Image: Dara Gill - Untitled (Births & Deaths Counter) [Still] 2011
Video on two digital photo frames, 40cm x 18cm each.
In Action, Inaction Dara Gill
In Action, Inaction continues Gill's investigation into the topic of anxiety with a focus on the gap between intention and action. In this new body of work Gill examines what effect anxiety has on action and explores its paralysing effect. He asks, what forces us to put off tasks that seem important? What role does logic play in spurring action? And can inaction be attributed to the mundane, the repetitive or the impossible?
Dara Gill is an emerging artist working with a diverse range of mediums within the visual arts including video, sculpture, painting, sound and installation. Graduating in Visual Arts at the University of Wollongong in 2007 and Honours in Fine Arts (Sculpture) at the UNSW's College of Fine Arts in 2009, his current work investigates the nature of anxiety through situational based research. Gill is a currently a director at Firstdraft Gallery, Sydney and this exhibition forms his final outcome of his JUMP Mentorship with MCA Curator Glenn Barkley.
NOW Counter (Current Birthrate/Deathrate Four Births Per Second, Two Deaths Per Second) 2011
High-Definition Video, LCD Television with Media Player, Perspex
Untitled (Survey with stones) 2011
Stones, Rope, Timber, Clipboards, Paper, Survey from Found Book. Dimensions Variable.
To Do List 2011
50 Page custom designed notepad, offset printed.
Edition of 250.
105 × 148mm each
Image: Alex Wisser "Blank Canvas 2", 2011. 150cm x 100cm inkjet print.
Blank Canvas Alex Wisser
‘Blank Canvas’ is an exhibition of large scale photographs of homes that have been lived in for more than 30 years taken on the day of their sale by auction. Alex Wisser’s photography captures the decorative decisions layered decade upon decade and the traces of the lives lived within these interiors. The potency of these scenes are rendered salient by the fact that they are taken on the day of their sale and within the awareness that this will result in their ultimate erasure through renovation. Thirty years of one person’s life is another person’s blank canvas.
Alex Wisser is a Sydney based artist, who’s practice centers on photomedia, but includes video, installation, and performance, often deriving from photographic concerns. His current enquiry involves an appropriation of anthropology, not as a science but as a cultural form through which he attempts an engagement with others in his own society from whom he is socially distant.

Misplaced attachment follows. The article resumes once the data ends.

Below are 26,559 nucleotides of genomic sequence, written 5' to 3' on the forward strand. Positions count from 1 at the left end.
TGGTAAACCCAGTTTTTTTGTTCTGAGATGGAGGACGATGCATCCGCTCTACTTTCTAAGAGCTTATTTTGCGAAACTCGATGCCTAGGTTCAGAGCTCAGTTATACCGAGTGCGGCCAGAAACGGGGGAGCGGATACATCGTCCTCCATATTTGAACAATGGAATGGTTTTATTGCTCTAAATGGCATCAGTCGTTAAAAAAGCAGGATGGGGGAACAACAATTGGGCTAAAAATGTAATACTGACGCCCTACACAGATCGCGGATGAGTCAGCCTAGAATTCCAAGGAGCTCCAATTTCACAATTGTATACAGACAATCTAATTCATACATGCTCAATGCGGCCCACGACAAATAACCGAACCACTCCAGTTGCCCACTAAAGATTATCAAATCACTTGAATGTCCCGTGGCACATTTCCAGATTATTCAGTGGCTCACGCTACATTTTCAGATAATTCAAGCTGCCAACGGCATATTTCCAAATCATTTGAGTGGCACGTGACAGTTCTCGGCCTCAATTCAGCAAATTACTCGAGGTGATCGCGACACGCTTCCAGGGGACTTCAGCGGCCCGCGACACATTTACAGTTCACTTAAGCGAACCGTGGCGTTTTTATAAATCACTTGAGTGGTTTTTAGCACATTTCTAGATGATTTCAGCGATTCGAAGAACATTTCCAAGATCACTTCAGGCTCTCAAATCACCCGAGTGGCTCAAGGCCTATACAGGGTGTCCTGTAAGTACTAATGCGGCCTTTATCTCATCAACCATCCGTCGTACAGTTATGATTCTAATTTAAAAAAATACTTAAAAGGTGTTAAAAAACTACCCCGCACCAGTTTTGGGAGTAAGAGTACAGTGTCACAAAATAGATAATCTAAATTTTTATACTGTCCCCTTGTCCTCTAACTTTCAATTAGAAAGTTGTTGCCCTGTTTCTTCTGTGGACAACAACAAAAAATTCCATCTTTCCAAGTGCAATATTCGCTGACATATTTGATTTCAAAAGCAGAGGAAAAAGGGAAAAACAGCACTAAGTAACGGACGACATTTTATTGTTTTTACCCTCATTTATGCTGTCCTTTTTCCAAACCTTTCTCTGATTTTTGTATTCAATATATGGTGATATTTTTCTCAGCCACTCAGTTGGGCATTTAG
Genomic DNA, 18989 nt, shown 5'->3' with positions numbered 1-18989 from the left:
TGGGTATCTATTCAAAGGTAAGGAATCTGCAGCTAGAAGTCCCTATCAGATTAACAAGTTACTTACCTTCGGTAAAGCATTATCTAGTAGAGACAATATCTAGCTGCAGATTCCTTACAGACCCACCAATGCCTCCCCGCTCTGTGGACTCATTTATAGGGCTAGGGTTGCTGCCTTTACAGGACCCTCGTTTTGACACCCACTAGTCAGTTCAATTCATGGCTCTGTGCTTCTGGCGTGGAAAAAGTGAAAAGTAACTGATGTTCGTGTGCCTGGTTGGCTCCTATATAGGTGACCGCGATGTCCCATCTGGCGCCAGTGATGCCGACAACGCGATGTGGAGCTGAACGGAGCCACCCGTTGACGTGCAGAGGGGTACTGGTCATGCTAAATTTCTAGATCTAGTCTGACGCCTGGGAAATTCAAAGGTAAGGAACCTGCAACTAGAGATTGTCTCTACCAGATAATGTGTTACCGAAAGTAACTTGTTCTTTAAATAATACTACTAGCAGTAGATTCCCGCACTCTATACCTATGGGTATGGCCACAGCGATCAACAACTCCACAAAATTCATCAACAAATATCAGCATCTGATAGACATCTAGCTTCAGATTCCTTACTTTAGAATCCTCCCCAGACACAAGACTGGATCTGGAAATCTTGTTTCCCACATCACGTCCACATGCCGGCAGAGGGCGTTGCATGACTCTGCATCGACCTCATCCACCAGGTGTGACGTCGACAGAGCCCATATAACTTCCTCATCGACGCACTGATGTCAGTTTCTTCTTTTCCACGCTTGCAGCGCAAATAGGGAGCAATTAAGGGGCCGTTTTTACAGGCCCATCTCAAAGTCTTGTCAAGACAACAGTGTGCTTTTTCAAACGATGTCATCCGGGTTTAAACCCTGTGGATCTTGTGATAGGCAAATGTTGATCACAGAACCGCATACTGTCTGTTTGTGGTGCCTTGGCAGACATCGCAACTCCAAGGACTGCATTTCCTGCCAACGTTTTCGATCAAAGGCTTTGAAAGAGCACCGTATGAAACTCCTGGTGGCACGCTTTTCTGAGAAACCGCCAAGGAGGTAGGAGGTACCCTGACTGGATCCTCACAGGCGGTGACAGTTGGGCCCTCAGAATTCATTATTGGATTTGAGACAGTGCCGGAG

MOP Projects is assisted by the NSW Government through Arts NSW
Image: Brown Council. Still from Group Work,
blackboard paint on MDF, chalk, 90 x 50 cm, 2010.
Group Work explores the collective identity and possible intertwined histories of the four members of Brown Council. The exhibition will consist of wall-sized blackboards mounted in the exhibition space, which will each bear the residue of a list of people or things who have influenced or effected our lives, written out in white chalk. Each list, which will vary in scope from previous lovers to significant deaths, will be written and performed within the gallery over the course of the exhibition. Over the duration of each performance each handwritten name on the blackboard will become layered over the top of one another, making them indistinguishable from each other. This act of proclamation and subsequent erasure then becomes a type of makeshift ritual to memory where each experience is given equal meaning and significance, whilst inevitably making them all meaningless; the more layers there are, the less you can see.
Brown Council is the collaborative practice of Sydney-based artists Frances Barrett, Kate Blackmore, Kelly Doley and Diana Smith. Since 2007, they have collectively made performance and video works that straddle the contexts of gallery and stage, and draw on the historical lineages of both the visual and performing arts. Their work engages with concepts of spectacle and endurance, as well as the dialogue between ‘liveness’ and the performance document or trace. Starting from simple conceptual provocations devised in group discussions, Brown Council combine elements from high and popular culture with moments from the everyday to create works that critique why and how it is that we perform. Often switching roles amongst members or outsourcing the performance to hired help, Brown Council complicate distinctions between actor and performance artist, performer and self, and the role of the audience as passive observer or active participant. Brown Council have exhibited and performed nationally and internationally including most recently Tell Me Tell Me: Australian and Korean Art 1976-2011 at MCA Sydney and NMOCA Seoul (2011), Primavera, MCA (2011), Nothing Like Performance, Artspace (2011).